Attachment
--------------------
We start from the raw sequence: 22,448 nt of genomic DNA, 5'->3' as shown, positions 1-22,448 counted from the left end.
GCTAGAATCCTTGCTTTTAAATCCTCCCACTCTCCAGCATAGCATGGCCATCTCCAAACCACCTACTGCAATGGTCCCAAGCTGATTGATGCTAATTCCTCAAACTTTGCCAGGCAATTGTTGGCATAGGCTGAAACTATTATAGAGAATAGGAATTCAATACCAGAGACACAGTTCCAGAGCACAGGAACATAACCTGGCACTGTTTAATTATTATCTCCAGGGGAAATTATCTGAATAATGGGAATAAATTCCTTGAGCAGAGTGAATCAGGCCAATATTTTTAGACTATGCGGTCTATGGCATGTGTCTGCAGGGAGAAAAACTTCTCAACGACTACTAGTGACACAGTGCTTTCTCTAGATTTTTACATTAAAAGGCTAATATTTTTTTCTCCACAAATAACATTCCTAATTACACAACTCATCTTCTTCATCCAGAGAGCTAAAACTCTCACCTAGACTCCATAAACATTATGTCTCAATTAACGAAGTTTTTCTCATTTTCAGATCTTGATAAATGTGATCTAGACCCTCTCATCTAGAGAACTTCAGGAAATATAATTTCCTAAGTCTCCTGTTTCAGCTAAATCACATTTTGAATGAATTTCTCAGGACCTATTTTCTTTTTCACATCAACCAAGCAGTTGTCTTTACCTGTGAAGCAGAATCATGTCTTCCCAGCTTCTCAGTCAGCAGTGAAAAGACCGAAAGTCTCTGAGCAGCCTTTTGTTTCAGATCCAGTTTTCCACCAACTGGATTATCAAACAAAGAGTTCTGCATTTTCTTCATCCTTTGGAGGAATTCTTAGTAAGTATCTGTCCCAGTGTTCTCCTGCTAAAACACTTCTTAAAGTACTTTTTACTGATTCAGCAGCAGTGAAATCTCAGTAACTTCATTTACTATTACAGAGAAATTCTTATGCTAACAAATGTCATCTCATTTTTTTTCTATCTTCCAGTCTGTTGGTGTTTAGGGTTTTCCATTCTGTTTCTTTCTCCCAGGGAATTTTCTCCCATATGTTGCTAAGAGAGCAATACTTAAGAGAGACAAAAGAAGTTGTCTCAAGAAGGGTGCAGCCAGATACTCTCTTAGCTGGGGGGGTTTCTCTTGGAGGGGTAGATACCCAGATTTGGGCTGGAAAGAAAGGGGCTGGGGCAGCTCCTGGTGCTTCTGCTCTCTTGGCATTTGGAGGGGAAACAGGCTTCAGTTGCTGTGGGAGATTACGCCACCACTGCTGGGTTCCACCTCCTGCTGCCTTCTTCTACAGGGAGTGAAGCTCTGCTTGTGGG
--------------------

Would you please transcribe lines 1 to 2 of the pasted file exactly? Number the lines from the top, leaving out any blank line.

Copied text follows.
We start from the raw sequence: 22,448 nt of genomic DNA, 5'->3' as shown, positions 1-22,448 counted from the left end.
GCTAGAATCCTTGCTTTTAAATCCTCCCACTCTCCAGCATAGCATGGCCATCTCCAAACCACCTACTGCAATGGTCCCAAGCTGATTGATGCTAATTCCTCAAACTTTGCCAGGCAATTGTTGGCATAGGCTGAAACTATTATAGAGAATAGGAATTCAATACCAGAGACACAGTTCCAGAGCACAGGAACATAACCTGGCACTGTTTAATTATTATCTCCAGGGGAAATTATCTGAATAATGGGAATAAATTCCTTGAGCAGAGTGAATCAGGCCAATATTTTTAGACTATGCGGTCTATGGCATGTGTCTGCAGGGAGAAAAACTTCTCAACGACTACTAGTGACACAGTGCTTTCTCTAGATTTTTACATTAAAAGGCTAATATTTTTTTCTCCACAAATAACATTCCTAATTACACAACTCATCTTCTTCATCCAGAGAGCTAAAACTCTCACCTAGACTCCATAAACATTATGTCTCAATTAACGAAGTTTTTCTCATTTTCAGATCTTGATAAATGTGATCTAGACCCTCTCATCTAGAGAACTTCAGGAAATATAATTTCCTAAGTCTCCTGTTTCAGCTAAATCACATTTTGAATGAATTTCTCAGGACCTATTTTCTTTTTCACATCAACCAAGCAGTTGTCTTTACCTGTGAAGCAGAATCATGTCTTCCCAGCTTCTCAGTCAGCAGTGAAAAGACCGAAAGTCTCTGAGCAGCCTTTTGTTTCAGATCCAGTTTTCCACCAACTGGATTATCAAACAAAGAGTTCTGCATTTTCTTCATCCTTTGGAGGAATTCTTAGTAAGTATCTGTCCCAGTGTTCTCCTGCTAAAACACTTCTTAAAGTACTTTTTACTGATTCAGCAGCAGTGAAATCTCAGTAACTTCATTTACTATTACAGAGAAATTCTTATGCTAACAAATGTCATCTCATTTTTTTTCTATCTTCCAGTCTGTTGGTGTTTAGGGTTTTCCATTCTGTTTCTTTCTCCCAGGGAATTTTCTCCCATATGTTGCTAAGAGAGCAATACTTAAGAGAGACAAAAGAAGTTGTCTCAAGAAGGGTGCAGCCAGATACTCTCTTAGCTGGGGGGGTTTCTCTTGGAGGGGTAGATACCCAGATTTGGGCTGGAAAGAAAGGGGCTGGGGCAGCTCCTGGTGCTTCTGCTCTCTTGGCATTTGGAGGGGAAACAGGCTTCAGTTGCTGTGGGAGATTACGCCACCACTGCTGGGTTCCACCTCCTGCTGCCTTCTTCTACAGGGAGTGAAGCTCTGCTTGTGGG